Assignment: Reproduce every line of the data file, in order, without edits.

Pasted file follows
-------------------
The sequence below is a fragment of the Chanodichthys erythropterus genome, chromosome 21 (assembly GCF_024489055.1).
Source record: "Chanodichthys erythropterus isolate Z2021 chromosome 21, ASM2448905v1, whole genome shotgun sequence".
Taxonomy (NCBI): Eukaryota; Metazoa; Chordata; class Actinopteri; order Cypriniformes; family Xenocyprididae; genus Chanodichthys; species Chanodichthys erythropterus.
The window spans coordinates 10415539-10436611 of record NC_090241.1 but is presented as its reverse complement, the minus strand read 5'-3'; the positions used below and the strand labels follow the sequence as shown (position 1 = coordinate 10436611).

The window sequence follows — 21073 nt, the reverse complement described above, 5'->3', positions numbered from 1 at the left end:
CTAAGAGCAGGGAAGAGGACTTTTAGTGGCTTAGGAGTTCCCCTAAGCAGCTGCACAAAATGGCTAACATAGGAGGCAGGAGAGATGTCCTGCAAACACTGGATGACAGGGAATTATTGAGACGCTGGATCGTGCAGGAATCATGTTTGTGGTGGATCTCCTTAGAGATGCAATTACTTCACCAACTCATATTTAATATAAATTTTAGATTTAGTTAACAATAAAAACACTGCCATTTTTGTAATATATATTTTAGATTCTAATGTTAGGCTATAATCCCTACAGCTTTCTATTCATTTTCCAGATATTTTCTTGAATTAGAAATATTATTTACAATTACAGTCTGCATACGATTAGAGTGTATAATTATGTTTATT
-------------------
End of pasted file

The sequence below is a fragment of the Chanodichthys erythropterus genome, chromosome 21 (assembly GCF_024489055.1).
Source record: "Chanodichthys erythropterus isolate Z2021 chromosome 21, ASM2448905v1, whole genome shotgun sequence".
Taxonomy (NCBI): Eukaryota; Metazoa; Chordata; class Actinopteri; order Cypriniformes; family Xenocyprididae; genus Chanodichthys; species Chanodichthys erythropterus.
The window spans coordinates 10415539-10436611 of record NC_090241.1 but is presented as its reverse complement, the minus strand read 5'-3'; the positions used below and the strand labels follow the sequence as shown (position 1 = coordinate 10436611).

The window sequence follows — 21073 nt, the reverse complement described above, 5'->3', positions numbered from 1 at the left end:
CTAAGAGCAGGGAAGAGGACTTTTAGTGGCTTAGGAGTTCCCCTAAGCAGCTGCACAAAATGGCTAACATAGGAGGCAGGAGAGATGTCCTGCAAACACTGGATGACAGGGAATTATTGAGACGCTGGATCGTGCAGGAATCATGTTTGTGGTGGATCTCCTTAGAGATGCAATTACTTCACCAACTCATATTTAATATAAATTTTAGATTTAGTTAACAATAAAAACACTGCCATTTTTGTAATATATATTTTAGATTCTAATGTTAGGCTATAATCCCTACAGCTTTCTATTCATTTTCCAGATATTTTCTTGAATTAGAAATATTATTTACAATTACAGTCTGCATACGATTAGAGTGTATAATTATGTTTATT